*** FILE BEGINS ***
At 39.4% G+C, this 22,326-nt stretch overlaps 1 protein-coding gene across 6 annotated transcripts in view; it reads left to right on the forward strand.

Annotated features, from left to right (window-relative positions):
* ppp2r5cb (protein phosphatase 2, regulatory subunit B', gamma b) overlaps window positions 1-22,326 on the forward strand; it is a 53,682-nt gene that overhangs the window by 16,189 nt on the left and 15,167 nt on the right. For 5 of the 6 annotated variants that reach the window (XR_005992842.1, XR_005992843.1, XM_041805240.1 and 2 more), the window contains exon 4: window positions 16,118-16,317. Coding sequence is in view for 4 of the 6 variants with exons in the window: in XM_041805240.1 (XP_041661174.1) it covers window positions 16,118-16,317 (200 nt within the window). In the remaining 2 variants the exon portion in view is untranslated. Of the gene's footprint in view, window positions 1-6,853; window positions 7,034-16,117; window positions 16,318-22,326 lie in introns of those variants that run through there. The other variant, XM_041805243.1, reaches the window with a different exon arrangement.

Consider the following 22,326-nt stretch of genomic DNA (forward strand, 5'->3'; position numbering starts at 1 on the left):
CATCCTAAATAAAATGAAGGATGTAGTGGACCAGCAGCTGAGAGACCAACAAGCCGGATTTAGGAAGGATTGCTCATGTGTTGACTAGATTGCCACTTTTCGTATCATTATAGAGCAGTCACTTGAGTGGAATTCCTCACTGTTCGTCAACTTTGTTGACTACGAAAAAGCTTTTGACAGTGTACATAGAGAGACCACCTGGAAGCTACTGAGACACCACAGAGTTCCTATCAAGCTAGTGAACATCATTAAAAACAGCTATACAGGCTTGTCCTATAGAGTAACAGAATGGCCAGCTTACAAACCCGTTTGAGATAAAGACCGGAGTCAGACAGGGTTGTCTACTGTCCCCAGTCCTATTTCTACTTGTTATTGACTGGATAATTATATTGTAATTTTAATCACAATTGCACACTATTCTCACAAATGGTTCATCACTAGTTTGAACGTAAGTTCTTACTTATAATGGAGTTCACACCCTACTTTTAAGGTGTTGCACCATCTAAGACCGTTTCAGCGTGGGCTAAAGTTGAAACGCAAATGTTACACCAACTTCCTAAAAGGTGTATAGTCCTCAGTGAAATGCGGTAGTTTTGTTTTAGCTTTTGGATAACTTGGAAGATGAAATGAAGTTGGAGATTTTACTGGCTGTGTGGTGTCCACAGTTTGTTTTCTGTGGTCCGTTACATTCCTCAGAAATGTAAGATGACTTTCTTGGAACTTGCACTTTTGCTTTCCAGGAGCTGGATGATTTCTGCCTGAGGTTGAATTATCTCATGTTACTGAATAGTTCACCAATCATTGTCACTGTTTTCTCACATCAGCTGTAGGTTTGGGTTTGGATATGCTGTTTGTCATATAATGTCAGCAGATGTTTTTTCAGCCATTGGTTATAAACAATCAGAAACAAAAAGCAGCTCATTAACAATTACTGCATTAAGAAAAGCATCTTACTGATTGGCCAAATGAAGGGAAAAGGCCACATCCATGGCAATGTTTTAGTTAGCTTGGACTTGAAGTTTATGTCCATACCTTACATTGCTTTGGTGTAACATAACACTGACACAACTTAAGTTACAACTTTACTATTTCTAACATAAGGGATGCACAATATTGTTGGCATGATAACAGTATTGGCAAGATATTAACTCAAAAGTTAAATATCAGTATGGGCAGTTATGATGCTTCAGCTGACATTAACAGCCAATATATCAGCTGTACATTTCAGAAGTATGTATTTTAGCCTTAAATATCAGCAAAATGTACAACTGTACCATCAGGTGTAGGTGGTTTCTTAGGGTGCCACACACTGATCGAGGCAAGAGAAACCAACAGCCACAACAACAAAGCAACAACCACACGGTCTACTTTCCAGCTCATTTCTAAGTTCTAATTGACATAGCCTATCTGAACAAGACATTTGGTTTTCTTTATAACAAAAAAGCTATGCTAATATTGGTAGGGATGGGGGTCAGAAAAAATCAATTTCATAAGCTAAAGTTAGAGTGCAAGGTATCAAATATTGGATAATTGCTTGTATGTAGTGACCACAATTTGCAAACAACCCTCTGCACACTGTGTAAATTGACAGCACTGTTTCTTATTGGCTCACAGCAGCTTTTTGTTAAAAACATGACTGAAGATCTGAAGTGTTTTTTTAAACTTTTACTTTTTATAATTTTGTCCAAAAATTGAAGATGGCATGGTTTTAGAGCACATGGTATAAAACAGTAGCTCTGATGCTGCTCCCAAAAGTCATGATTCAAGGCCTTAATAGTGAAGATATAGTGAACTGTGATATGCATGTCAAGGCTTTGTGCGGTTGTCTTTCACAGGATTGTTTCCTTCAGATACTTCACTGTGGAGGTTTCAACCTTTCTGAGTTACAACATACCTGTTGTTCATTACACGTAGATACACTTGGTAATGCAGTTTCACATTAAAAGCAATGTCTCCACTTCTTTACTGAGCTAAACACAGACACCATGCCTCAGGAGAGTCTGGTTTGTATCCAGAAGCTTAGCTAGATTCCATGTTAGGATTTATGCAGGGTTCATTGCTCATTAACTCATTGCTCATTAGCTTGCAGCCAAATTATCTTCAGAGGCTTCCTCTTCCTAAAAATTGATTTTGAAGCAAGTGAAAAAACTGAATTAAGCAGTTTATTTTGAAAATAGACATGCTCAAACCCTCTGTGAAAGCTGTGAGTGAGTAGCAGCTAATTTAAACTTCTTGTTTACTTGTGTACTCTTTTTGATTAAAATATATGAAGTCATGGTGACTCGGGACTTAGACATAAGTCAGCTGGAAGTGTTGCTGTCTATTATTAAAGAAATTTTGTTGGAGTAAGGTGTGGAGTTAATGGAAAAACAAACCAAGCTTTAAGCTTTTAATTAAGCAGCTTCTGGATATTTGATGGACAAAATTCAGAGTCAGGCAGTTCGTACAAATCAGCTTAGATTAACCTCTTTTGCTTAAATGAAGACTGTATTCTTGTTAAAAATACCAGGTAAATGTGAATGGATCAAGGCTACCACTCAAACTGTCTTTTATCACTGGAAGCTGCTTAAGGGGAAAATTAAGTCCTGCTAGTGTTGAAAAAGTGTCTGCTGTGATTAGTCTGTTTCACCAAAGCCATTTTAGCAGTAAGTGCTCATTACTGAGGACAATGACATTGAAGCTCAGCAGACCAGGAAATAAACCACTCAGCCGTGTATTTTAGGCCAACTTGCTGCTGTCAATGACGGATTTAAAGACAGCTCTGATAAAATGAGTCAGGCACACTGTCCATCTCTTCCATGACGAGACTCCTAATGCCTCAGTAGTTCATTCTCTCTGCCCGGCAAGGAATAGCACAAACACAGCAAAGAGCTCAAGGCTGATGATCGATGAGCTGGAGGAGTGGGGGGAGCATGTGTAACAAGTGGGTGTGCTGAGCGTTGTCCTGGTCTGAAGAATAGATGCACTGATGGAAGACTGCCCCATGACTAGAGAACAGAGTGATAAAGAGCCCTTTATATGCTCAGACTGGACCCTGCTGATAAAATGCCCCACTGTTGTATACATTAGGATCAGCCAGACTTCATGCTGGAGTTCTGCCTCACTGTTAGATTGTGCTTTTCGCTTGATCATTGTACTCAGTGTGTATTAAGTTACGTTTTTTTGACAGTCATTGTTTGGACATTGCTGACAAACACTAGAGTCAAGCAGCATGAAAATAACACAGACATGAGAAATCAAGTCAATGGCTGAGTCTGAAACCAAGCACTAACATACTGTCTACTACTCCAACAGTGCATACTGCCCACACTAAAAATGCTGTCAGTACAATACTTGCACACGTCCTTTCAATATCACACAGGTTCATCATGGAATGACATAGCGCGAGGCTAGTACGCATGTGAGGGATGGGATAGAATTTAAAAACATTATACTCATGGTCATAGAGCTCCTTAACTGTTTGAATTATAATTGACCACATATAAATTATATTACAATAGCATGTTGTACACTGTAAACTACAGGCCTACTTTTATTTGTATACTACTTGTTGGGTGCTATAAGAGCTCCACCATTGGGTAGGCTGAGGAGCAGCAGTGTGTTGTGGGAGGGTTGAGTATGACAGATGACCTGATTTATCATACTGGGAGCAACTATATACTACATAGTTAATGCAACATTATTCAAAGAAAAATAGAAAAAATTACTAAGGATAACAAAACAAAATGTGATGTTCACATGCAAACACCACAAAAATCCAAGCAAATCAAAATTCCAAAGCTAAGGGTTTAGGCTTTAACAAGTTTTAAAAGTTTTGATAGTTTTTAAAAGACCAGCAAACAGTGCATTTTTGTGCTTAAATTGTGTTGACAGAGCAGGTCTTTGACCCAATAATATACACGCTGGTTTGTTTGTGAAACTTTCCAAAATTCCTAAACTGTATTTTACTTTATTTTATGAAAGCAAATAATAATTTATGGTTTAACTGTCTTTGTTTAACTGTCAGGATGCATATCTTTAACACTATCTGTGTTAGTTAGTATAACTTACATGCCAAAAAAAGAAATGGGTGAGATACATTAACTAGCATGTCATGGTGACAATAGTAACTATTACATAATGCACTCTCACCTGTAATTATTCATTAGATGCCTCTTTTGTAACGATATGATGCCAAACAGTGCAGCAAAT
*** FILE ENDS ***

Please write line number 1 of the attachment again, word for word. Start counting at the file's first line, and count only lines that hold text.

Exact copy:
At 39.4% G+C, this 22,326-nt stretch overlaps 1 protein-coding gene across 6 annotated transcripts in view; it reads left to right on the forward strand.